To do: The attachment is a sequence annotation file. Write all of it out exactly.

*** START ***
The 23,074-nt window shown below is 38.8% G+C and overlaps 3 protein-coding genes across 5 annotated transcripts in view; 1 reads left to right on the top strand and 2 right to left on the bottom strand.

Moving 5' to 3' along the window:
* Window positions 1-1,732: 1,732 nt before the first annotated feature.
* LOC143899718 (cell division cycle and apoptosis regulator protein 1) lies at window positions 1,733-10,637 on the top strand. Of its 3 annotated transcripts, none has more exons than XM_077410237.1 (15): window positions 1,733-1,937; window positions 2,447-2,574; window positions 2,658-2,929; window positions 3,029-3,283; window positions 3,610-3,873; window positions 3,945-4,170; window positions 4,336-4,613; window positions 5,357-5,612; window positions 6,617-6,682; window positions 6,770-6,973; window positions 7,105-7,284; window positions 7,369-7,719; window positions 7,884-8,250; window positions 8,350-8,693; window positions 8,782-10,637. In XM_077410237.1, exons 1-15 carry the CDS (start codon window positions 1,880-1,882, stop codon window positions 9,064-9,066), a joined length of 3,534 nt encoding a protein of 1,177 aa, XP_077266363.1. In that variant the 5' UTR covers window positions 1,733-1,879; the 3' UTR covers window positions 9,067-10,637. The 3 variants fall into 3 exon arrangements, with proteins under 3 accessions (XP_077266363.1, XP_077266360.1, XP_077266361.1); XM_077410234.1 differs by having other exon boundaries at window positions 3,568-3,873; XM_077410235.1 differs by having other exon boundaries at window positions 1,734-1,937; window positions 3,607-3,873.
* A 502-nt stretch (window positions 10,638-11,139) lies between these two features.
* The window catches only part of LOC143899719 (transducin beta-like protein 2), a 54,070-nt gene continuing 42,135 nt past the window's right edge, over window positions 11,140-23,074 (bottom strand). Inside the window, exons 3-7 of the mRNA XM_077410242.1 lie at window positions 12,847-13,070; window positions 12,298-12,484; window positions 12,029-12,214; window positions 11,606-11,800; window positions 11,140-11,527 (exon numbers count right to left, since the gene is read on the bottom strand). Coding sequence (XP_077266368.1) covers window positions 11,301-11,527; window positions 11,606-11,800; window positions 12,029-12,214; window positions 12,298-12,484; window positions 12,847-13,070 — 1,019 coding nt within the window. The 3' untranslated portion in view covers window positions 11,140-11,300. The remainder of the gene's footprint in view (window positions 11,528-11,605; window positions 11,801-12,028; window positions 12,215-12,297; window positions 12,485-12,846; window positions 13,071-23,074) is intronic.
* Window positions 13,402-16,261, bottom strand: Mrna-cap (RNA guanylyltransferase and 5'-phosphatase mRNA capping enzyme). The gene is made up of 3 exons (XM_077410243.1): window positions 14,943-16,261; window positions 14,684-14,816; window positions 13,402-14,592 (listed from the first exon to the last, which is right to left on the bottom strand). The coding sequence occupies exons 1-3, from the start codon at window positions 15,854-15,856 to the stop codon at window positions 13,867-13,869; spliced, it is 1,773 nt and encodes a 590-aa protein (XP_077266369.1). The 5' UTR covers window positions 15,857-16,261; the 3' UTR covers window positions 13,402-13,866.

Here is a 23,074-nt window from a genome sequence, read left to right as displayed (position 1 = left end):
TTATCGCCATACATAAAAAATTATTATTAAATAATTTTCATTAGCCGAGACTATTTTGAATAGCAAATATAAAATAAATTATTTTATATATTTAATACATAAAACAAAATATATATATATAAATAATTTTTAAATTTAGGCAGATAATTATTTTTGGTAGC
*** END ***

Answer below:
The 23,074-nt window shown below is 38.8% G+C and overlaps 3 protein-coding genes across 5 annotated transcripts in view; 1 reads left to right on the top strand and 2 right to left on the bottom strand.

Moving 5' to 3' along the window:
* Window positions 1-1,732: 1,732 nt before the first annotated feature.
* LOC143899718 (cell division cycle and apoptosis regulator protein 1) lies at window positions 1,733-10,637 on the top strand. Of its 3 annotated transcripts, none has more exons than XM_077410237.1 (15): window positions 1,733-1,937; window positions 2,447-2,574; window positions 2,658-2,929; window positions 3,029-3,283; window positions 3,610-3,873; window positions 3,945-4,170; window positions 4,336-4,613; window positions 5,357-5,612; window positions 6,617-6,682; window positions 6,770-6,973; window positions 7,105-7,284; window positions 7,369-7,719; window positions 7,884-8,250; window positions 8,350-8,693; window positions 8,782-10,637. In XM_077410237.1, exons 1-15 carry the CDS (start codon window positions 1,880-1,882, stop codon window positions 9,064-9,066), a joined length of 3,534 nt encoding a protein of 1,177 aa, XP_077266363.1. In that variant the 5' UTR covers window positions 1,733-1,879; the 3' UTR covers window positions 9,067-10,637. The 3 variants fall into 3 exon arrangements, with proteins under 3 accessions (XP_077266363.1, XP_077266360.1, XP_077266361.1); XM_077410234.1 differs by having other exon boundaries at window positions 3,568-3,873; XM_077410235.1 differs by having other exon boundaries at window positions 1,734-1,937; window positions 3,607-3,873.
* A 502-nt stretch (window positions 10,638-11,139) lies between these two features.
* The window catches only part of LOC143899719 (transducin beta-like protein 2), a 54,070-nt gene continuing 42,135 nt past the window's right edge, over window positions 11,140-23,074 (bottom strand). Inside the window, exons 3-7 of the mRNA XM_077410242.1 lie at window positions 12,847-13,070; window positions 12,298-12,484; window positions 12,029-12,214; window positions 11,606-11,800; window positions 11,140-11,527 (exon numbers count right to left, since the gene is read on the bottom strand). Coding sequence (XP_077266368.1) covers window positions 11,301-11,527; window positions 11,606-11,800; window positions 12,029-12,214; window positions 12,298-12,484; window positions 12,847-13,070 — 1,019 coding nt within the window. The 3' untranslated portion in view covers window positions 11,140-11,300. The remainder of the gene's footprint in view (window positions 11,528-11,605; window positions 11,801-12,028; window positions 12,215-12,297; window positions 12,485-12,846; window positions 13,071-23,074) is intronic.
* Window positions 13,402-16,261, bottom strand: Mrna-cap (RNA guanylyltransferase and 5'-phosphatase mRNA capping enzyme). The gene is made up of 3 exons (XM_077410243.1): window positions 14,943-16,261; window positions 14,684-14,816; window positions 13,402-14,592 (listed from the first exon to the last, which is right to left on the bottom strand). The coding sequence occupies exons 1-3, from the start codon at window positions 15,854-15,856 to the stop codon at window positions 13,867-13,869; spliced, it is 1,773 nt and encodes a 590-aa protein (XP_077266369.1). The 5' UTR covers window positions 15,857-16,261; the 3' UTR covers window positions 13,402-13,866.

Here is a 23,074-nt window from a genome sequence, read left to right as displayed (position 1 = left end):
TTATCGCCATACATAAAAAATTATTATTAAATAATTTTCATTAGCCGAGACTATTTTGAATAGCAAATATAAAATAAATTATTTTATATATTTAATACATAAAACAAAATATATATATATAAATAATTTTTAAATTTAGGCAGATAATTATTTTTGGTAGC